Once it stops trying to release whatever it was holding, give it a treat and send it off to play elsewhere. Repeat this process as many times as necessary. This approach works to a point, but it only solves the issue on an immediate basis. Your pet will still continue to pee in places where it isn’t supposed to. It’s annoying, but it’s something you’ll have to live with.

 

Crate Training

 

If you think your dog needs more serious help, consider using a crate. Crates can be used effectively to train dogs. It’s been shown that dogs placed in crates will tend to eliminate less of their bedding material. This suggests that confinement helps reduce the urge to pee or poop.

 

However, like other methods, crating your pet can cause problems as well. First, it can actually encourage bad behavior since your dog will associate being put in a small, closed space with being punished. Second, it can result in separation anxiety.

 

Dogs who are accustomed to spending extended periods of time alone suddenly find themselves cooped up in a tiny space. Third, crates are generally uncomfortable for pets. Even though most modern models feature mesh grilles that allow air flow, they can still be pretty hot and stuffy.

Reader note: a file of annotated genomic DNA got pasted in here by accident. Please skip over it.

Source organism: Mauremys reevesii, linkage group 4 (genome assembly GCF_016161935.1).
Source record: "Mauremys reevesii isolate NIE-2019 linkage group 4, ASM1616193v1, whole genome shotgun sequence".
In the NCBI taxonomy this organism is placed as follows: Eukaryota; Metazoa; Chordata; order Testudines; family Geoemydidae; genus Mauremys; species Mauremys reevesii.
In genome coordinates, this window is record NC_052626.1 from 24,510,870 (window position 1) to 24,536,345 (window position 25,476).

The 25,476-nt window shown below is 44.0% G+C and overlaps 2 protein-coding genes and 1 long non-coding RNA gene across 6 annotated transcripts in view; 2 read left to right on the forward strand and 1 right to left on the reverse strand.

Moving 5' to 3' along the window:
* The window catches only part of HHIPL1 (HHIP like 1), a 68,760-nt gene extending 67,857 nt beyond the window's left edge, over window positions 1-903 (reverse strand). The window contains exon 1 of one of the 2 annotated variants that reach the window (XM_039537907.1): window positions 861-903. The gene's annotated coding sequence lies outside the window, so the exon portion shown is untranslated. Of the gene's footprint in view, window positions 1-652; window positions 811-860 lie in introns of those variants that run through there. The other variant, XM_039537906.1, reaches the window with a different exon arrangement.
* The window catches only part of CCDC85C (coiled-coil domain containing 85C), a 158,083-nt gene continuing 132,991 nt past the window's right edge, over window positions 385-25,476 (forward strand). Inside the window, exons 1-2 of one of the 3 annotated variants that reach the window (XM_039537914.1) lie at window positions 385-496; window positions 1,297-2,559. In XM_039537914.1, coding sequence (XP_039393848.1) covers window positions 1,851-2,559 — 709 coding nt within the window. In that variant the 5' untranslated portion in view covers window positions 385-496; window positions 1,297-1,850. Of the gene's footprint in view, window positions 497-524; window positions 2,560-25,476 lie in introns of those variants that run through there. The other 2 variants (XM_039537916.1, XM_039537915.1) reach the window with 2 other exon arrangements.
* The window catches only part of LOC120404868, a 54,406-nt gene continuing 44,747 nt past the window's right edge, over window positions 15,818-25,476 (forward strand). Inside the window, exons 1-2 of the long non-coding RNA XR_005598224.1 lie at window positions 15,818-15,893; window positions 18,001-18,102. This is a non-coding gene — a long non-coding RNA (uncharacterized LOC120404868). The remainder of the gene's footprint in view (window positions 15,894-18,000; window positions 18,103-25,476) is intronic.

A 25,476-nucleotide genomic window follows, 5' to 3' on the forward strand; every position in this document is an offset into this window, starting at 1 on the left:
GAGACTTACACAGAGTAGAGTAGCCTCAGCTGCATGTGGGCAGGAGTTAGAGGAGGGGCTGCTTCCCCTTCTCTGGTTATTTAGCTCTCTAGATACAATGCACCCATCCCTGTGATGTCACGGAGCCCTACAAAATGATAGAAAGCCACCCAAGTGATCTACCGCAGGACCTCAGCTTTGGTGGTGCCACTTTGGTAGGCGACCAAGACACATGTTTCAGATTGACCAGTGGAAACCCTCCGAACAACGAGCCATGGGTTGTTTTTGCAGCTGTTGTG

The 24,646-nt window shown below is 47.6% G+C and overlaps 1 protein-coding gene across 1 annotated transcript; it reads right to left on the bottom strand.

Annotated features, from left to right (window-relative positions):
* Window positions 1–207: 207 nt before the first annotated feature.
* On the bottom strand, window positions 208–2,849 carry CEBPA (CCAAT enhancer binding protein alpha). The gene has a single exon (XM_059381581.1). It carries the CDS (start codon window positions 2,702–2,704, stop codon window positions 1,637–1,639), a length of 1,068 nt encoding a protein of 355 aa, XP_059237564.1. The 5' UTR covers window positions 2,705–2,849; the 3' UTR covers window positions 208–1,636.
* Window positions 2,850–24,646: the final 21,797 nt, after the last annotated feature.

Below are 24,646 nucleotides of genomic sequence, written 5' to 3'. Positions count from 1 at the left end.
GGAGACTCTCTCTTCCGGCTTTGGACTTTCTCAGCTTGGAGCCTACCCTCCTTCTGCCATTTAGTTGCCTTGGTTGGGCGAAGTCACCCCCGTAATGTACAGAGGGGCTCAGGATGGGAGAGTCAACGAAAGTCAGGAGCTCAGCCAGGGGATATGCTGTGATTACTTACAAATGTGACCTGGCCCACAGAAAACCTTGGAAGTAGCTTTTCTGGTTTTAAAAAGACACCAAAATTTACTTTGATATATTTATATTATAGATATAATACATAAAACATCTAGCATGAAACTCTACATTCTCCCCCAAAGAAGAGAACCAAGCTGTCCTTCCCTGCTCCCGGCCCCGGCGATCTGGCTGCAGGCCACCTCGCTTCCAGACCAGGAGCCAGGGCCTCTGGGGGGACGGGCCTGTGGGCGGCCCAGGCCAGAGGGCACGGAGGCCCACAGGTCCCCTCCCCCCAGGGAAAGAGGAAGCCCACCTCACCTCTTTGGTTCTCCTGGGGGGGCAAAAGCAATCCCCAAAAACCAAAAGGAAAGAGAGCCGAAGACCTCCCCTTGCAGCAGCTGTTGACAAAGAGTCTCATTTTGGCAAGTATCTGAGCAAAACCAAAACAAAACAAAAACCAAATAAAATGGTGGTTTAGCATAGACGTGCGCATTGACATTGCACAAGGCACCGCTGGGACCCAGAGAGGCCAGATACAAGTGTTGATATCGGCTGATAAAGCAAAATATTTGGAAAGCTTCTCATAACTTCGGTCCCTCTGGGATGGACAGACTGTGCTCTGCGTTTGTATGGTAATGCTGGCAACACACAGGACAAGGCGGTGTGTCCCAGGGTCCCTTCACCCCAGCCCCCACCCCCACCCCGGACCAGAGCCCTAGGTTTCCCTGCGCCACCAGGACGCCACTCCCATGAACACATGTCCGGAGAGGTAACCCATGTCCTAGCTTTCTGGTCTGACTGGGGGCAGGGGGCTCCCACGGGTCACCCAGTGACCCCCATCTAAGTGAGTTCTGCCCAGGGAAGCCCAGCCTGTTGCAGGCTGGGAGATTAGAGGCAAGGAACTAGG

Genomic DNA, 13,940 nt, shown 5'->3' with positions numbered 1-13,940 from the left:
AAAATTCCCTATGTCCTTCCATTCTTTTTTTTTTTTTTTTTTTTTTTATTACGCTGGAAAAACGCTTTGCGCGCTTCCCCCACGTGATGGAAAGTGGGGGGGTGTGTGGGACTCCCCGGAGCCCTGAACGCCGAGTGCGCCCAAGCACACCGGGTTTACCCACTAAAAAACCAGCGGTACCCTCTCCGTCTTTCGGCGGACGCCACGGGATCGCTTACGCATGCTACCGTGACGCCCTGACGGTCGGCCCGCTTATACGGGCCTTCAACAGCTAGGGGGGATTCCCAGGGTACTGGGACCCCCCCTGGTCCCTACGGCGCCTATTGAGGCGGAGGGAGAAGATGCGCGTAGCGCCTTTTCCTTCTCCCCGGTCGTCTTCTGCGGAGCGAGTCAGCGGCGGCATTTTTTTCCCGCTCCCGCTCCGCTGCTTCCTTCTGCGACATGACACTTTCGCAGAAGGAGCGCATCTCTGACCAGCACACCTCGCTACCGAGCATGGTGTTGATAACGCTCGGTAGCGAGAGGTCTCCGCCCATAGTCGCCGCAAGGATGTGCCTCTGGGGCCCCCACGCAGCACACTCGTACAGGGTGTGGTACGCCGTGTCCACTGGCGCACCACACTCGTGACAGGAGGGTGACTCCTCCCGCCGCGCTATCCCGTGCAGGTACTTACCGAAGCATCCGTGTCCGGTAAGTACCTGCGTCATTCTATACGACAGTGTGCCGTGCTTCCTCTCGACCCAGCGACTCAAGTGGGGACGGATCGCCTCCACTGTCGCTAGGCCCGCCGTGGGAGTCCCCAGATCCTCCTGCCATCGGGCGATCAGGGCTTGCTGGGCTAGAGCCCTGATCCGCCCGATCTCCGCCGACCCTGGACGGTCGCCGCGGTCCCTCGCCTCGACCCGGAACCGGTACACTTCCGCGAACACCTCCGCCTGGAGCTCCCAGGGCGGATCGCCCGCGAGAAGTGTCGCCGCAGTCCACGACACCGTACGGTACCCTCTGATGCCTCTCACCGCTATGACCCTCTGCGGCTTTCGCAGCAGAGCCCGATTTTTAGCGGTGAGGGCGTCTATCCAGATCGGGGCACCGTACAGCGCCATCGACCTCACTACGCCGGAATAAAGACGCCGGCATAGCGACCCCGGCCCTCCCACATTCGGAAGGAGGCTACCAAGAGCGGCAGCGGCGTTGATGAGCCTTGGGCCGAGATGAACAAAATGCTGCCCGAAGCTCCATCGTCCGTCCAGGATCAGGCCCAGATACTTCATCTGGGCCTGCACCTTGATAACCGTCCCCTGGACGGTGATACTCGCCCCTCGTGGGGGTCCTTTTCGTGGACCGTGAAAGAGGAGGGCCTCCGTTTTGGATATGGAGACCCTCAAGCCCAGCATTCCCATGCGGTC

Outside Training

 

Finally, you can train your dog to relieve itself outdoors. To do this, you’ll need to establish a daily schedule whereby your pet spends a set amount of time in a designated area. During that time, you should supervise your dog closely to ensure it doesn’t leave the spot. After it returns, reward it by giving it a treat. Repeat this procedure every day until it becomes part of your routine.

 

Like the previous methods, this approach is far from perfect. Since you’re basically teaching your pet to perform a new task, there’s always a possibility it’ll forget or refuse to comply. Plus, you’ll need to make sure your dog doesn’t escape the confines of its outdoor enclosure. Failing to do so could lead to accidents. Still, it’s worth considering.

 

Solutions for Poo-poo

 

As mentioned earlier, the best way to prevent your animal from peeing or pooping in the house is to consult a vet. However, there are some potential remedies you can try at home. These include: Flushing the toilet frequently. Make sure you flush the toilet often. That way, your pet won’t have a chance to sit down and restock its bladder.

Using bathroom timers. Set these devices to automatically activate bathroom breaks after 15 minutes or 30 minutes.

Placing treats near the potty area. This encourages your animal to relieve itself in order to obtain the food. Keeping your pet busy. Limit its access to certain areas of the house so it will have to seek relief elsewhere.

 

Wrap Up

The bottom line is that there are no foolproof solutions. You can try all sorts of tricks, but they’re not going to work unless your pet has an underlying medical problem. And, even then, there’s no guarantee your animal won’t slip up again. The best thing to do is hire someone who knows what they’re doing. They’ll know which approach is right for your specific situation, and they’ll probably find a solution that works without making you feel like a failure.